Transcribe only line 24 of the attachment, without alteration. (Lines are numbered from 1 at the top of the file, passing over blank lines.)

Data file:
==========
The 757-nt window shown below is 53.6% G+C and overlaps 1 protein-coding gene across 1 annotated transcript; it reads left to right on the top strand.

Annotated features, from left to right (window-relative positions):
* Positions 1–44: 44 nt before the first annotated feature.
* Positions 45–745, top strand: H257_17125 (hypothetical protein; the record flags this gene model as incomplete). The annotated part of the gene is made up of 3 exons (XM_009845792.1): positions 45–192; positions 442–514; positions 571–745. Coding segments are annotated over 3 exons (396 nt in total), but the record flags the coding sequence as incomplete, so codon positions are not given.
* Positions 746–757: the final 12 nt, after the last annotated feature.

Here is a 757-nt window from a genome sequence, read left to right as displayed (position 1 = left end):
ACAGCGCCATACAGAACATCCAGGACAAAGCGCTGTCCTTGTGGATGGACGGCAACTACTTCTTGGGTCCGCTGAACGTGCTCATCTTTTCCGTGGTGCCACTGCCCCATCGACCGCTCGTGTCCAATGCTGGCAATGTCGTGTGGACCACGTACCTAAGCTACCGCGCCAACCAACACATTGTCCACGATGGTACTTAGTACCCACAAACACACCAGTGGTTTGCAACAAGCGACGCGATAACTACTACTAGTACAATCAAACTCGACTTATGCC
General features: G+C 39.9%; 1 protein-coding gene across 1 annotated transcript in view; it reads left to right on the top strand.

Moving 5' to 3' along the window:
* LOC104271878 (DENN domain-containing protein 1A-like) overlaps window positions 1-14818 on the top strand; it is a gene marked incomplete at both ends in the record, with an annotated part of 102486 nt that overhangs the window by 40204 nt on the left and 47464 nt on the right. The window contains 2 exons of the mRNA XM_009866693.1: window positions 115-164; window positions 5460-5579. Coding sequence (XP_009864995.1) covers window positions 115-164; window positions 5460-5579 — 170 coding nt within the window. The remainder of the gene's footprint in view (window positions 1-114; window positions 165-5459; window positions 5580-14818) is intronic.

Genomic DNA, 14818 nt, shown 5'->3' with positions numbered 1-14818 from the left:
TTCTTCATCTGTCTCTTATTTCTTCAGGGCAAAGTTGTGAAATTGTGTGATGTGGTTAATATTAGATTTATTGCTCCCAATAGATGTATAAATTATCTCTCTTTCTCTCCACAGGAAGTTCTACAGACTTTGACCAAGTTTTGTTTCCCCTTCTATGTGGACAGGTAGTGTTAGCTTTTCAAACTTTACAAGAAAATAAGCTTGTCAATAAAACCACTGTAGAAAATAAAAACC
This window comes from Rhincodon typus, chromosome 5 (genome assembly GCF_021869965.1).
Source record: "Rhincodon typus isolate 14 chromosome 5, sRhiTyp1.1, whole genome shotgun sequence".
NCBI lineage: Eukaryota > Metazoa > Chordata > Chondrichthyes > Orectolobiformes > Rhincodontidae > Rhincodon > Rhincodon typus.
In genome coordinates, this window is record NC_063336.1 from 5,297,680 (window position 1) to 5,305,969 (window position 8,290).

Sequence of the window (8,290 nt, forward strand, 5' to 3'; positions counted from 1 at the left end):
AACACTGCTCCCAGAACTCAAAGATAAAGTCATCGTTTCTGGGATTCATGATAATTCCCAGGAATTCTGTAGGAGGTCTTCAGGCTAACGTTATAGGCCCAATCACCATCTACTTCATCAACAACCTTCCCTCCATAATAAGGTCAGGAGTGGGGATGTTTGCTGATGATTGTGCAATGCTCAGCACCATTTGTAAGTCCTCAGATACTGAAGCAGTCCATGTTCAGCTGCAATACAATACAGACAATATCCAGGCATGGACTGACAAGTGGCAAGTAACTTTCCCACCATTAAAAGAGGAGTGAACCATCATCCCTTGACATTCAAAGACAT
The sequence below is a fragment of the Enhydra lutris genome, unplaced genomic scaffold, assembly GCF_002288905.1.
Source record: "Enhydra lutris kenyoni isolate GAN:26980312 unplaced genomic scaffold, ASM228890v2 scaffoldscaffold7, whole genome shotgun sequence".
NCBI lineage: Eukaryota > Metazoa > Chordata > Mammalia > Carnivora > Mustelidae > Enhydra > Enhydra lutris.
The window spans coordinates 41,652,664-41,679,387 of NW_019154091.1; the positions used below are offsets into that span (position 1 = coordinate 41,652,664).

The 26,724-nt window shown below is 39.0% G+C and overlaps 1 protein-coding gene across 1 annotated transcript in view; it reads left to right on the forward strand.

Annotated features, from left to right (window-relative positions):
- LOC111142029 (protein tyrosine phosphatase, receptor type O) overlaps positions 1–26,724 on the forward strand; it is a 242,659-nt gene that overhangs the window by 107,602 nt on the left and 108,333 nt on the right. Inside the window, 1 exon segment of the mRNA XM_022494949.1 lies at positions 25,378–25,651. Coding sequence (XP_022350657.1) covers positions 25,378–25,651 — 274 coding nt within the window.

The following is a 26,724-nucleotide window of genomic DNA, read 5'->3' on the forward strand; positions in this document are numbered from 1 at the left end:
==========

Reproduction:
Annotated features, from left to right (window-relative positions):